Bottom Line: Moreover, by monitoring the effect of the copy-number of the production plasmid on the dose-response curve of the sensor, we managed to coarse-tune the level of pathway expression to maximize malonyl-CoA synthesis.In addition, we provide an example of the sensor's use in analyzing the effect of inducer or substrate concentrations on production levels.The rational development of models describing sensors, supplemented with the power of high-throughput optimization provide a promising potential for engineering feedback loops regulating enzyme levels to maximize productivity yields of synthetic metabolic pathways.

View Article: PubMed Central - PubMed

Affiliation: Institute of Systems and Synthetic Biology, University of Evry Val d'Essonne , Evry , France ; Institute of Biochemistry, Biological Research Centre of the Hungarian Academy of Sciences , Szeged , Hungary.

ABSTRACT
Production of value-added chemicals in microorganisms is regarded as a viable alternative to chemical synthesis. In the past decade, several engineered pathways producing such chemicals, including plant secondary metabolites in microorganisms have been reported; upscaling their production yields, however, was often challenging. Here, we analyze a modular device designed for sensing malonyl-CoA, a common precursor for both fatty acid and flavonoid biosynthesis. The sensor can be used either for high-throughput pathway screening in synthetic biology applications or for introducing a feedback circuit to regulate production of the desired chemical. Here, we used the sensor to compare the performance of several predicted malonyl-CoA-producing pathways, and validated the utility of malonyl-CoA reductase and malonate-CoA transferase for malonyl-CoA biosynthesis. We generated a second-order dynamic linear model describing the relation of the fluorescence generated by the sensor to the biomass of the host cell representing a filter/amplifier with a gain that correlates with the level of induction. We found the time constants describing filter dynamics to be independent of the level of induction but distinctively clustered for each of the production pathways, indicating the robustness of the sensor. Moreover, by monitoring the effect of the copy-number of the production plasmid on the dose-response curve of the sensor, we managed to coarse-tune the level of pathway expression to maximize malonyl-CoA synthesis. In addition, we provide an example of the sensor's use in analyzing the effect of inducer or substrate concentrations on production levels. The rational development of models describing sensors, supplemented with the power of high-throughput optimization provide a promising potential for engineering feedback loops regulating enzyme levels to maximize productivity yields of synthetic metabolic pathways.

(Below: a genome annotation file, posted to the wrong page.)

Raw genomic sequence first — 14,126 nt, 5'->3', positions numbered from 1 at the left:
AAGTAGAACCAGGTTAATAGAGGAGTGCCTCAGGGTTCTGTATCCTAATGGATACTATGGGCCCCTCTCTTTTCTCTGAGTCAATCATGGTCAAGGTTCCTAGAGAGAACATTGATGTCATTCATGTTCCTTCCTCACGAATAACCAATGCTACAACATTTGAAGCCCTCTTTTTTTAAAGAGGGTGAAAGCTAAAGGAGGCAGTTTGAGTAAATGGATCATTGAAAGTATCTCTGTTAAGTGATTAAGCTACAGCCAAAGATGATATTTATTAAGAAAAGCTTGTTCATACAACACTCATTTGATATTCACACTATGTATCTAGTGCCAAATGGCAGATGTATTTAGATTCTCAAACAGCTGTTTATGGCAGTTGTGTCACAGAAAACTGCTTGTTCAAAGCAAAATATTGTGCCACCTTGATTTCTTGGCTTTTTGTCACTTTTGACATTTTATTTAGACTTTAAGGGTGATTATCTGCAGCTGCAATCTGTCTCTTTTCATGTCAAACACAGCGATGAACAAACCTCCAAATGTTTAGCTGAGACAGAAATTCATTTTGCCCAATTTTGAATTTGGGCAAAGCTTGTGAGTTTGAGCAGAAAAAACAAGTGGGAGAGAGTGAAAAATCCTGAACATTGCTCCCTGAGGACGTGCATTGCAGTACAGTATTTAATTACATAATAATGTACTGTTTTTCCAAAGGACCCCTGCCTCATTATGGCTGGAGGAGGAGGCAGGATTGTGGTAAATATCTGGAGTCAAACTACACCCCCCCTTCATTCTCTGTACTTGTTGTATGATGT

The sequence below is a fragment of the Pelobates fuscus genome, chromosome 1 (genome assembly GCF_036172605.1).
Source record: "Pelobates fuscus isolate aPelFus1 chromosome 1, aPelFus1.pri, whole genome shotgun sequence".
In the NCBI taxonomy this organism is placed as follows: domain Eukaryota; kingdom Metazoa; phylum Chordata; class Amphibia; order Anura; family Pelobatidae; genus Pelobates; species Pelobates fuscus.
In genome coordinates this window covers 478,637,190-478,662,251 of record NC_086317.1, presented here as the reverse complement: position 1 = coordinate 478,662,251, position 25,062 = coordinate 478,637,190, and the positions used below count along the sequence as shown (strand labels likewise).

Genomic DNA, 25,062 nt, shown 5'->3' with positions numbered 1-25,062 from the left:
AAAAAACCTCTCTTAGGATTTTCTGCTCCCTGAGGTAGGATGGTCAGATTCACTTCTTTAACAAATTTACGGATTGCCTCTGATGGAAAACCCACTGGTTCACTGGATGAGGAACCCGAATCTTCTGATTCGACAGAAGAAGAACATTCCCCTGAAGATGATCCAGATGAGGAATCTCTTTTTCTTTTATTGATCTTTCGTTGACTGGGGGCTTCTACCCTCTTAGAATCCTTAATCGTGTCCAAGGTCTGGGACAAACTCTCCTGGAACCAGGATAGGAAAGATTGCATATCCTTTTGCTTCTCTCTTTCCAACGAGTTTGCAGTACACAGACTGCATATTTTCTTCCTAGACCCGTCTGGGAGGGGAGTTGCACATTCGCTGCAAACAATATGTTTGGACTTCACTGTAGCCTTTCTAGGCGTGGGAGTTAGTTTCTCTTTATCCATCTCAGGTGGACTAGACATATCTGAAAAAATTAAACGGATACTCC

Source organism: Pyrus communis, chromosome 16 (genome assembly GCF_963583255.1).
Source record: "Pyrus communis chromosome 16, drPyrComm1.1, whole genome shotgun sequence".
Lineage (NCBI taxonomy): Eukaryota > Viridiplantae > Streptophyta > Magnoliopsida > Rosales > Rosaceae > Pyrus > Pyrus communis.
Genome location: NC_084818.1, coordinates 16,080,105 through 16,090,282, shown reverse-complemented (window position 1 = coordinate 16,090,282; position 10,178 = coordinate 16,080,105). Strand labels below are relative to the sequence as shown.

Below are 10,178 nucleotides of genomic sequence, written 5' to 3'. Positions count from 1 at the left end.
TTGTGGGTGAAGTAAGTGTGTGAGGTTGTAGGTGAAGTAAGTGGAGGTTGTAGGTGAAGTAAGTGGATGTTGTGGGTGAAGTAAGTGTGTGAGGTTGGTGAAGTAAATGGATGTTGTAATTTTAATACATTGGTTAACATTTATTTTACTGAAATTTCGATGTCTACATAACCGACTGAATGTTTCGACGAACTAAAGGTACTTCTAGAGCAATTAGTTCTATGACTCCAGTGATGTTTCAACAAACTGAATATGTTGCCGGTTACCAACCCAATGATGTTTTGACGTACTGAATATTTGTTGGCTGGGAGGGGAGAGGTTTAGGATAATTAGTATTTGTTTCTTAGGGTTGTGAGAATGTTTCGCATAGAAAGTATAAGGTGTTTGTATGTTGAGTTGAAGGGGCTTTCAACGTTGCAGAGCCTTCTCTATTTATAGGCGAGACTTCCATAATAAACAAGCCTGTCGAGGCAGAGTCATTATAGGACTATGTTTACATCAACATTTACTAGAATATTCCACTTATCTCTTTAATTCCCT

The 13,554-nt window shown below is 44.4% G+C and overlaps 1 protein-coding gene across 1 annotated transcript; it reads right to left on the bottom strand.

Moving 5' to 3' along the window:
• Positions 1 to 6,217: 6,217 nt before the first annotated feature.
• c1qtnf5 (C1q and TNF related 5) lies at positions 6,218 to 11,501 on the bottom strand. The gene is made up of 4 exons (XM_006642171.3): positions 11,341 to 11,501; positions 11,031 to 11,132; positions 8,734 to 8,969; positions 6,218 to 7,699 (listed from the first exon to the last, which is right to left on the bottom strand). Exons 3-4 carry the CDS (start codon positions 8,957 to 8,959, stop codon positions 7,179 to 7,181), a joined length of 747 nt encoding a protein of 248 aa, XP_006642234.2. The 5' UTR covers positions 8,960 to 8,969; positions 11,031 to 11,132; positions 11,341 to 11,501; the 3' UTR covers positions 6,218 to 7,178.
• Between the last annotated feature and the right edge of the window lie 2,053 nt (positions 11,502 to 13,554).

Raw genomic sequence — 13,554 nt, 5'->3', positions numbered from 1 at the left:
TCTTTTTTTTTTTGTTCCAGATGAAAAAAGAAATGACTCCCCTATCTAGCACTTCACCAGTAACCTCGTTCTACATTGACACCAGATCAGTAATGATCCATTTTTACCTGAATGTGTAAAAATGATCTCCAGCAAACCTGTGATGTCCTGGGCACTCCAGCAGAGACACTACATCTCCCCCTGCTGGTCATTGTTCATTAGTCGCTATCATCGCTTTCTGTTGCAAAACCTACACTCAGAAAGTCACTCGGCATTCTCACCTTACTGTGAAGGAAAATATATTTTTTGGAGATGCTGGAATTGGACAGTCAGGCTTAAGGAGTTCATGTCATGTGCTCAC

No MeSH data available.